This is a follow up from Hugh Barrow to his earlier article on the subject – I’ve put it in a separate page because it links in several directions. The thorny issue of amateurism comes up again and again through the pages of the website and for many years Queen’s Park was noted as the only amateur club in the Scottish football league. Their role in the amateur/professional controversy is of interest, and this article should be taken with the DS Duncan profile and the earlier QPFC article. Some of the actual sports are here , here, and here .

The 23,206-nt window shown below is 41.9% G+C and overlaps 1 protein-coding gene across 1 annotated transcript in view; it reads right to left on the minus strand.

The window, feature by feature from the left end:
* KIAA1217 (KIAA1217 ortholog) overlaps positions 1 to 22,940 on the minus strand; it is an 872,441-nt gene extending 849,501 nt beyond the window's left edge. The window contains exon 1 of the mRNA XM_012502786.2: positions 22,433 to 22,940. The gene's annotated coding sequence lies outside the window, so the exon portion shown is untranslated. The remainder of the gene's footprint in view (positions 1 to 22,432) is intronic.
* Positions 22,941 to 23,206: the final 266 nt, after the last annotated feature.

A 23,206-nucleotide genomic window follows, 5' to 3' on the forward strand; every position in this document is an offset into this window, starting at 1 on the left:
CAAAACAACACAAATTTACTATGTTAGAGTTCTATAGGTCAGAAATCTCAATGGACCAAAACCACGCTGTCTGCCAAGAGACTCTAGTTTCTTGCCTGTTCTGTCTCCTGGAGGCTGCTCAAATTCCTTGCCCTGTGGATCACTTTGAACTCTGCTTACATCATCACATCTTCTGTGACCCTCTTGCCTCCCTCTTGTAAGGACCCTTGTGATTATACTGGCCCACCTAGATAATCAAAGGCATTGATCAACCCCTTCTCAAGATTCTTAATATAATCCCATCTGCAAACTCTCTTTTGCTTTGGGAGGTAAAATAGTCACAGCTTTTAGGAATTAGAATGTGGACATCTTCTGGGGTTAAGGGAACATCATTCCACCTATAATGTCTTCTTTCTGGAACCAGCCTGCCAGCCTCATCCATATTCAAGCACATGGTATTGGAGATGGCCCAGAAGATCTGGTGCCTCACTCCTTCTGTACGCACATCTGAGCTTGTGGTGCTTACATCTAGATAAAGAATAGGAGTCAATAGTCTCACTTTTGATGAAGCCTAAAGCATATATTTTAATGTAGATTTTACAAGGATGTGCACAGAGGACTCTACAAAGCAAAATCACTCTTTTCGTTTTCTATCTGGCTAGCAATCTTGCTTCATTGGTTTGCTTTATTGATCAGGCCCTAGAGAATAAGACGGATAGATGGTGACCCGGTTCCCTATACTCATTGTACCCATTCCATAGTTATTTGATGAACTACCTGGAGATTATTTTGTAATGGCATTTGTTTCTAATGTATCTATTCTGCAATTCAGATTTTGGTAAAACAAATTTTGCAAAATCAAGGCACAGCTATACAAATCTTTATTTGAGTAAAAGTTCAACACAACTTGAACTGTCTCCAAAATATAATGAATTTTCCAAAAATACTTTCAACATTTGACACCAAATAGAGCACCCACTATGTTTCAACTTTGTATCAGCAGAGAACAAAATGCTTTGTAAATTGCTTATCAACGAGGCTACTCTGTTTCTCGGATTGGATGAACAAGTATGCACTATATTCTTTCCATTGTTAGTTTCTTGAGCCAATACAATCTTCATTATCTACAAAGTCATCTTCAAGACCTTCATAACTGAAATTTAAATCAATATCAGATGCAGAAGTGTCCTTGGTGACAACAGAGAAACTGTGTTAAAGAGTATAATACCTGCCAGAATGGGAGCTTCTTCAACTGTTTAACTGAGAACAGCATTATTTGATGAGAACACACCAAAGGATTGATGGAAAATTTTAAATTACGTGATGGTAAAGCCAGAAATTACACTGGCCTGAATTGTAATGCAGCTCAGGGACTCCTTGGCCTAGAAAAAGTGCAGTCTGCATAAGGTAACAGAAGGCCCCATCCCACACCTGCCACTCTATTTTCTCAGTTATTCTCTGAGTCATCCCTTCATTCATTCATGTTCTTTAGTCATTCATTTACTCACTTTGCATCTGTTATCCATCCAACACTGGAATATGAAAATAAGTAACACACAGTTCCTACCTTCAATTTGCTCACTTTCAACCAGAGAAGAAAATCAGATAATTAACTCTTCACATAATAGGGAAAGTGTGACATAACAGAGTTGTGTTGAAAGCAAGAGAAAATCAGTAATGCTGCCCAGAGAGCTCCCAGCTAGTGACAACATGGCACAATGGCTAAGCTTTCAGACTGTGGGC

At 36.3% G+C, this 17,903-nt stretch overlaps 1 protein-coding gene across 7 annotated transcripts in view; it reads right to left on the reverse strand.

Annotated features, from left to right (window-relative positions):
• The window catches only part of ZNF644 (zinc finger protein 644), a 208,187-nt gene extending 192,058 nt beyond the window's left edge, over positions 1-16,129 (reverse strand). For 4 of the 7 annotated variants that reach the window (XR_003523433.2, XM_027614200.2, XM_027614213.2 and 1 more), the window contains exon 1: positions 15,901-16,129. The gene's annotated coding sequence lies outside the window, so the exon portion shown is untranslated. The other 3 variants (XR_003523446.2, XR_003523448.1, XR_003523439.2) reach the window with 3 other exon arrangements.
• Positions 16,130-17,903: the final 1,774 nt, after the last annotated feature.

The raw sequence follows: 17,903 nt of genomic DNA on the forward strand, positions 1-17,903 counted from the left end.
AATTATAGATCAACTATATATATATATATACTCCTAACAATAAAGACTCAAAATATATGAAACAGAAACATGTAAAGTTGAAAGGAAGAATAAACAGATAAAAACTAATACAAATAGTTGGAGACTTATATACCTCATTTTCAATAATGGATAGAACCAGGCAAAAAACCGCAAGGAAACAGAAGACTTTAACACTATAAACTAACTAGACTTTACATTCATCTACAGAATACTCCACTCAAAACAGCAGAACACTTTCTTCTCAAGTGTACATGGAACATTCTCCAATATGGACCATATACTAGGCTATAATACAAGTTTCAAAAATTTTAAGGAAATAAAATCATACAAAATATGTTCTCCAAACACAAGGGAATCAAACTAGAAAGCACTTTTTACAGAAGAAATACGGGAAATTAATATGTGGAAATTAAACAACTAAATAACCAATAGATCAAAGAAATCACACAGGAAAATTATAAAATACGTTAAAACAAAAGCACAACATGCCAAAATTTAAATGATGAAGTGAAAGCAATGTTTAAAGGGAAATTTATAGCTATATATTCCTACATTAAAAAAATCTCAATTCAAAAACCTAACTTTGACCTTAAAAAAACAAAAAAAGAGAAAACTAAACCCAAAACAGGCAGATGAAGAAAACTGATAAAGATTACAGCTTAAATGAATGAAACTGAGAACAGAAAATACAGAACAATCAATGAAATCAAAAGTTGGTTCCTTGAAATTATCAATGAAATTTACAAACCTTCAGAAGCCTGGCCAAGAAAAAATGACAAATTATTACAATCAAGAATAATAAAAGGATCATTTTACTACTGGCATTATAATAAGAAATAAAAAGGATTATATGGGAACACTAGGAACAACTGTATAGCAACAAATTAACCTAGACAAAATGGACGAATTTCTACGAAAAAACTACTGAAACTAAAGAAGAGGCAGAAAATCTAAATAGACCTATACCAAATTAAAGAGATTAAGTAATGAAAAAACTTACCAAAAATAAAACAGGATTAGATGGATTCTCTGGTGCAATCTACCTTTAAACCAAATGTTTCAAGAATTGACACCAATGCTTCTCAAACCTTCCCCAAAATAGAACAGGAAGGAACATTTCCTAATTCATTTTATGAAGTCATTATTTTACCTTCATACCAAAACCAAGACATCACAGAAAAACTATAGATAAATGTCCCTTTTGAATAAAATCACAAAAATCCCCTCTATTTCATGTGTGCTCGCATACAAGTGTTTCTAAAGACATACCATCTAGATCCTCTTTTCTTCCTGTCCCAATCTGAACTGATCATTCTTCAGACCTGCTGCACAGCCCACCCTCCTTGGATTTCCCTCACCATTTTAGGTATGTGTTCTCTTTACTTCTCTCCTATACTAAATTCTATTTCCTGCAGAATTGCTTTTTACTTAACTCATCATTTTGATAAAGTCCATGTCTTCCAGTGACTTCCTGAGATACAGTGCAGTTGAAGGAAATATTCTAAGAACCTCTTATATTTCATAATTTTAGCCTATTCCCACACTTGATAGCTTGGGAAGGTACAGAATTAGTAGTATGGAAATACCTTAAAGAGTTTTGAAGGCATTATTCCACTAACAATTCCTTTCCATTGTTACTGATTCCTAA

There is much truth in the statement that among the founders of the Queen’s Park Football Club in 1867 were many north-country men, who brought to Glasgow the inherent love of athletics possessed by every Highlander, particularly as regards muscalar events. Mr. J. C. Grant is strong on this point, and his testimony, that the Highland section, who had migrated from Strathbungo to the Recreation Ground at Queen’s Park, where better facilities were available, indulged in hammer-throwing, putting the ball, pole vaulting, and tossing the caber, and first learned the football game from the Y.M.C.A., is correct. The club had only been a very short time in existence when, 29th April, 1869, the advisability of holding athletic sports in connection with the Queen’s Park Football Club was considered, and ” it was finally agreed, after a great deal of reasoning and warm discussion, to defer the matter until a month or two, when it could be entered into with greater confidence to bring about a more successful result.” At this meeting a proposition was made to provide a ball and hammer for the general use of “the members of the Q.P.F.B.C,” but an amendment was carried to the effect that this matter “should be deferreduntil a future period, as the club at present was not in a fit state to incur any extra expense.” However, on 8th July, 1869, “after considering the state of the funds, it was agreed to purchase 121b. and 161b. hammers, and 16lb. ball, for the general use of the club.” It was announced, at the annual meeting held on 14th April, 1870, that, with a view to present additional attractions and amusement for the members, the club had been provided during the year with balls, hammers, and vaulting poles, which had proved valuable auxiliaries in keeping up the interest in the club. The necessity of procuring another set of flags and goal-posts was brought before this meeting by the secretary, and after a little deliberation—it was a serious expenditure at the time—the treasurer and secretary were commissioned to provide flags and stumps, same as before, with goal-posts eight feet high, and all to be painted white. It was further decided to raise a fund for the purpose of holding amateur athletic “games” in the month of September, 1870. Great undertakings were to be I accomplished during the winter months (they played summer football in early days), and ” an endeavour made to turn the football club into one of the best gymnasiums in the kingdom.” A lofty ambition truly, and probably the outcome of the quite recent visit to Hamilton to play the local Gymnasium Club. It has been ascertained that horizontal bars, etc., had been erected at the foot of the vacant piece of ground, used then by this Hamilton club, now built upon, and other forms of athletics practised. The club was an athletic development centre. It was, however, many a long day before this laudable ambition of Queen’s Park was gratified, certainly not until 1889, when the pavilion at second Hampden Park was raised a storey, a gymnasium added, and a competent instructor installed. The month of August is the period in which the great Highland gatherings or “games” are held, and the first Saturday in September was for several years consecrated to the Queen’s Park open sports. It is quite reasonable to suppose that the northern element had a say in fixing this date. There was “a good deal of deliberation on the subject of the date, etc., and whether it could not be possible to hold them—the sports—this year, 1869.” Messrs. Lewis Black and W. Klinger were the authors of this proposal. Mr. Gardner, at the annual general meeting, April,. 1870, said, ” that with a view to present additional attractions and amusement for the members, the club had been provided during the year with balls, hammers, and vaulting poles, which he was glad to see had proved valuable auxiliaries in keeping up the interest in the club.” The contemplated sports, however, did not take place in 1869, nor for that matter until 1872, and only after a letter was read from Mr. II. N. Smith, the president, proposing an athletic competition. Messrs. J. Taylor and A. Rae were appointed a committee, with power to add to their number, ” to manage the whole affair.” On 2nd October, 1872, “Mr. Rae, for the athletic sports committee, reported that the sports had been very successful—Mr. James J. Thomson took the first, and Mr. Joseph Taylor the second prize”—so that the sports would appear to have been a sort of all-round club competition. This was the first sports meeting held by the Queen’s Park Club, and was the precursor of a series of confined meetings held for the encouragement and entertainment of the members. In addition to Messrs. Thomson and Taylor, mentioned above—the former being an athlete in every sense of the word, while the latter shone in the sprints—Messrs. Edmiston and M’Hardy were two strong men, who figured prominently in the ball and hammer throwing. Mr. Charles Campbell too, joining the club as he did in 1870, came in at an opportune time, and was a frequent prize-taker with the hammer, and above the average as a quarter-miler. He, however, did not compete at open sports, devoting his attention to the confined events of the club. Mr. P. M’Hardy, who had only become a member 12th August, 1873, was appointed Second Eleven captain at the annual general meeting in April, 1874. He was one of a sub-committee with Messrs. J. B. Weir and W. M’Kinnon to inquire after suitable “athletic implements” for the general use of the members. They recommended, May, 1874, that a putting ball (161b.), one vaulting pole, and one horizontal bar be got, and they were authorised to procure these at a cost not exceeding £3 sterling. It having been intimated that Mr. M’Hardy intended leaving his set of throwing-hammers in the house for the use of members, a hearty vote of thanks was accorded that gentleman for his kindness. Mr. M’Hardy resigned the captaincy of the Second Eleven, March, 1875, and though asked to give his reasons for doing so, he declined to furnish particulars, and desired the matter should be passed over without further notice. He was re-elected captain of the juniors at the annual general meeting, 1875, which position he did not accept, and also to the match and ground committees. Mr. M’Hardy had a long connection with the Queen’s Park. He resigned 3rd June, 1884. J. D. Finlayson, admitted 17th April, 1873, was an amateur pedestrian who played in the Second Eleven, and obtained distinction on the track until he removed to Inverness. George Philips was also a great rival of Finlayson as a half-mile and mile runner. H. A. Watt, late member of Parliament for the College Division, held the champion-ship of Scotland, being invincible as a hurdle jumper. John Harvie had the honour of being walking champion of Scotland. Many famous athletes competed at open athletic meetings in the colours of the Queen’s Park. No reference is made in the minutes regarding sports, from the first confined meeting until 6th June, 1876, when the club decided to hold its first open athletic meeting. It was agreed at this meeting to have club sports, and the date was fixed, 9th September, 1876, and the secretary was instructed to make it public through the newspapers, and to advertise as thought fit. A scroll list of events was drawn up, and remitted to a strong sub-committee of seven to carry out all the arrangements. Open and confined events were included on the programme, and the list was printed and circulated among the principal clubs in Scotland and England. A number of leading gentlemen in Glasgow and district had been communicated with to secure their patronage, and had already signified their willingness to grant it. In the confined events, on the motions of Messrs. Weir and M’Neil, a 150 yards race was substituted for 200 yards, and the challenge cup half-mile was not to be handicapped. A grant of £30 was given to defray the preliminary expenses. The challenge cup referred to was to become the property of any winner lifting it twice.” The source from which it came is not stated. Messrs. Campbell, M’Neil, M’Kinnon, and Taylor (captain) were to represent Queen’s Park in the four-a-side competition. The other clubs that competed were Eastern, 3rd Lanark, and Dumbarton. There were also a place-kick event, a dribbling race (members), and tug-of-war between football clubs. This is the first reference to this contracted football game, which became popular at sports meetings afterwards. This initial amateur meeting, though the receipts amounted to £213, yet showed a loss of £55—the prizes were handsome, and cost £129. The sports had been ” highly satisfactory as regards the competitions and turn out of spectators, but from a financial point of view had not come up to the anticipations of the committee.” Stock had been acquired to the value of £25, which reduced the loss to this extent. Thus began the series of important athletic meetings held for many years under the auspices of the Queen’s Park Football Club. As the knowledge of athletics spread and developed, the balance was frequently often substantially on the right side; but should the financial result be adverse through bad weather or other causes, the club was in no way deterred from furthering amateur sport of this character. The modus operandi in connection with its first athletic meeting was exactly followed on all subsequent occasions, men of athletic experience being selected as a sub-committee to make and carry out all arrangements.